Saturday, October 30, 2010

Blood Simple: Perps

It’s hard to track someone who is not in the system, someone with no priors. If they haven’t been fingerprinted, there’s no way of making an ID at the crime scene. Once you’ve got a rap sheet, things are easier, even if the perp has no permanent place of residence and just hangs out. Chronic criminal behavior is viral, so if a detective is trying to nab someone for one crime, he can just wait for him to be apprehended for another. An I-card is produced, and as he is being arraigned for the second offense, the perp can be rearrested if he is not remanded. The subject in question had been picked up for trespassing in the 4-1, or forty-first precinct, the Fort Apache of cinema fame, which was once an urban form of the wild west, when New York, and particularly the South Bronx, was wide open back in the eighties. Now it’s still a tough neighborhood where teenagers in hoodies, sweat pants and heavy boots scurry between narrow doorways. The perp was being held on the trespassing charge at the Bronx Criminal Court house on 161st Street, but he was also being sought for assaulting his girlfriend. The court looks like the set of a television police procedural. There are clusters of court officers and an attractive Hispanic female judge, who in fact looks like an actress whose name you can’t quite remember. The public defenders arrive with thick legal files under their arms and four or five young ADAs, including an Orthodox Jew, are already processing varying cases, which all have docket numbers. Once the proceedings begin, the accused are led in, handcuffed, from a side entrance, like they’re coming on from the wings of an off-Broadway stage. A young woman is charged with assaulting her boyfriend, but she has also filed a complementary complaint against him. Orders of protection are the issue. The judge’s voice pipes up in a refrain that will be heard throughout the morning: “You understand that you will not contact him by cell phone, by email, by S-mail, or by Googling him, even if he indicates that he wants to contact you. You understand that you are being released subject to your understanding of this order of protection and that your discharge will be revoked if you violate this order of protection.” There is an appearance of studiousness amongst all the players that verges on goodwill, but there is a countervailing glazed-over look amongst the defendants, prosecutors and even family members who fill the pews. Everyone has seen it all before. It’s an ongoing drama that replays itself everyday like the old soaps. As four young men are brought before the judge, two burly court officers line up in back. Defendants are known to flee even in handcuffs.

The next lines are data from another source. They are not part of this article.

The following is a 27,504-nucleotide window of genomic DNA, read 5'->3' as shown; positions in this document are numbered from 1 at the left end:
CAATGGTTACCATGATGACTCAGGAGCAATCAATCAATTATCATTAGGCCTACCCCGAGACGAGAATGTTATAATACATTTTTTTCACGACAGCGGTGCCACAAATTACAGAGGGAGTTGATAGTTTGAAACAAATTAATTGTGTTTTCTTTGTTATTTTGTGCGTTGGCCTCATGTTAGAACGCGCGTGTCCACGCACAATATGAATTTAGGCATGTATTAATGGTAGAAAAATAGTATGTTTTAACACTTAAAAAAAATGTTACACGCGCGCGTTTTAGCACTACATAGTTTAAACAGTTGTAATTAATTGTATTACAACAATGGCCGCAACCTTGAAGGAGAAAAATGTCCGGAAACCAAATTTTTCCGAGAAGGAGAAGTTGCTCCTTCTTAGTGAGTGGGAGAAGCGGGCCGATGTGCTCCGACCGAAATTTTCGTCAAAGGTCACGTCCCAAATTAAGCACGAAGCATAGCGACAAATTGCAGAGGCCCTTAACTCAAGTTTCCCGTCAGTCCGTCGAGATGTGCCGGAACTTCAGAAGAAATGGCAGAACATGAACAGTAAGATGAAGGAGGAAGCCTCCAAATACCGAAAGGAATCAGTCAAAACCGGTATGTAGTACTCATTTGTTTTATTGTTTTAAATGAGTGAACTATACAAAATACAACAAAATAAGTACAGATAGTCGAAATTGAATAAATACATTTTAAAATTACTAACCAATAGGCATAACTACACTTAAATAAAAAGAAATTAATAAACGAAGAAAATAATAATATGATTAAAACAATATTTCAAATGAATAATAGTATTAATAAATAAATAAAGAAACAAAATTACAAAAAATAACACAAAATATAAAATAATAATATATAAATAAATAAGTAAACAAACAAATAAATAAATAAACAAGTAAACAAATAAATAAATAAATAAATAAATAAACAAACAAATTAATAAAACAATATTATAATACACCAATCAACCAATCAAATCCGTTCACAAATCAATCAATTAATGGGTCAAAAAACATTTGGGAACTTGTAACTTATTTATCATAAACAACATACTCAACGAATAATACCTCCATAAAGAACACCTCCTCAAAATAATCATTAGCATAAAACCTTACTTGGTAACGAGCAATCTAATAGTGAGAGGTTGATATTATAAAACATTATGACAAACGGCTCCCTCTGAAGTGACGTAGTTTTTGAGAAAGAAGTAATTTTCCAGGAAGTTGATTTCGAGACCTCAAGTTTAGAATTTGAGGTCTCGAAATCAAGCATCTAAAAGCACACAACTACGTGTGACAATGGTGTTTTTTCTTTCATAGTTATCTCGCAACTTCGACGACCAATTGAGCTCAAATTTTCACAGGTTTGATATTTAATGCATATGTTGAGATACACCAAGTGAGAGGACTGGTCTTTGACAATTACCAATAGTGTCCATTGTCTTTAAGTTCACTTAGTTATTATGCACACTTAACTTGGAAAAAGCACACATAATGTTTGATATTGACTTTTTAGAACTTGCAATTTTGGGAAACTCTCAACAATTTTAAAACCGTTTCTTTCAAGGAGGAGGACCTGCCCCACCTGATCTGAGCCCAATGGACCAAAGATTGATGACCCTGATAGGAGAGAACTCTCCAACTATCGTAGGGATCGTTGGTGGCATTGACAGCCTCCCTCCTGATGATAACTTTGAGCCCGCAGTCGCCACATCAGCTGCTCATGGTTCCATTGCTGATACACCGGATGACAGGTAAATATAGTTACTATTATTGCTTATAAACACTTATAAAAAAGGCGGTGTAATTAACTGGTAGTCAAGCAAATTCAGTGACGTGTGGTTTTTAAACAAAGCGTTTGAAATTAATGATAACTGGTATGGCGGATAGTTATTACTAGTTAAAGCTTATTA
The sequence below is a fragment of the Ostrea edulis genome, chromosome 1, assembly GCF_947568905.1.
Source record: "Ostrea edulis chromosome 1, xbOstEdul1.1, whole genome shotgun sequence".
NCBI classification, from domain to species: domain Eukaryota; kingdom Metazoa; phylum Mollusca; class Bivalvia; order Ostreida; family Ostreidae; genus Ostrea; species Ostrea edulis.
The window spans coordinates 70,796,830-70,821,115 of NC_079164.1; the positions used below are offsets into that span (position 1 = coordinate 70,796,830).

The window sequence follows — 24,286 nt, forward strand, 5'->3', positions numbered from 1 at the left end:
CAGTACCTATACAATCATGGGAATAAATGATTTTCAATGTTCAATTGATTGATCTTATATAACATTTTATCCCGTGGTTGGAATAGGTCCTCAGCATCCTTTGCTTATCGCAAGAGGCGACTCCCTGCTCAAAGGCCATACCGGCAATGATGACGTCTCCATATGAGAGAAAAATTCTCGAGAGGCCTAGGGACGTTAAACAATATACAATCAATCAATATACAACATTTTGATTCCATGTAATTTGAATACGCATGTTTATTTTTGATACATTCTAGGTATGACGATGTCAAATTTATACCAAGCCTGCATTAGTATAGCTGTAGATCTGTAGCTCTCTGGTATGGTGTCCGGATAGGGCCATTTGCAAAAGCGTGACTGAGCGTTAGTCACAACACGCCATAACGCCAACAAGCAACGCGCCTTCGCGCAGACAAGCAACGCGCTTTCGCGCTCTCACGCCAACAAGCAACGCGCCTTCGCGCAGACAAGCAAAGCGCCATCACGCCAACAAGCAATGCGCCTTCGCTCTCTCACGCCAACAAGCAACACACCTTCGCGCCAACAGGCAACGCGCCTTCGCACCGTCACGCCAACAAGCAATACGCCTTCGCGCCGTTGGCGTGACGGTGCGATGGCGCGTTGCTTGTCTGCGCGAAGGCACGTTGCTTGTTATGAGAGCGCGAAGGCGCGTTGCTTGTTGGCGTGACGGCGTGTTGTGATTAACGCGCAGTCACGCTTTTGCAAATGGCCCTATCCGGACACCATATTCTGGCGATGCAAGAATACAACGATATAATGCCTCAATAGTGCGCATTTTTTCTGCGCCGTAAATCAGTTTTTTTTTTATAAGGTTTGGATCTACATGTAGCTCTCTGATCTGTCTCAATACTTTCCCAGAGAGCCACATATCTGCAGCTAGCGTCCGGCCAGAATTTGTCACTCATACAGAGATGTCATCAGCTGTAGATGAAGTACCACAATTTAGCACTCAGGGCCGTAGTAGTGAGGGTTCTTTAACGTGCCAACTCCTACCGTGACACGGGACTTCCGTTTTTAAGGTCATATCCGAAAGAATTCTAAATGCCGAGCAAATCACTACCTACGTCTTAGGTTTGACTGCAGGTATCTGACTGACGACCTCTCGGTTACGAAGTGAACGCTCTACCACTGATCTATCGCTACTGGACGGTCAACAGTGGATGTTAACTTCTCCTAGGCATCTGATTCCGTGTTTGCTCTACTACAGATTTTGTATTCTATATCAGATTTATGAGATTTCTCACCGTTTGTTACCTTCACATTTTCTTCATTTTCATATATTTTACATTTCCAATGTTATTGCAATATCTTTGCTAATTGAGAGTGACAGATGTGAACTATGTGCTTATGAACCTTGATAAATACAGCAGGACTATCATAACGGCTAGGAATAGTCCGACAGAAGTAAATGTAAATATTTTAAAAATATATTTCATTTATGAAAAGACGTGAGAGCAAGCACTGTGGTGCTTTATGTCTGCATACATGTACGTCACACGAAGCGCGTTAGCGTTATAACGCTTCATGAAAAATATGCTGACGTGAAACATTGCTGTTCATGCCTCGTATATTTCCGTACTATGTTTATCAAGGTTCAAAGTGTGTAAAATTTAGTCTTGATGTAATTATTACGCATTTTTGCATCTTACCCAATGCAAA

1. Sounds like there is some personal experience here.

  2. Yes, I was taken around town by this awesome guy who knew all the ropes.

  3. That seems so cool, was this awesome guy in law enforcement or a perp.


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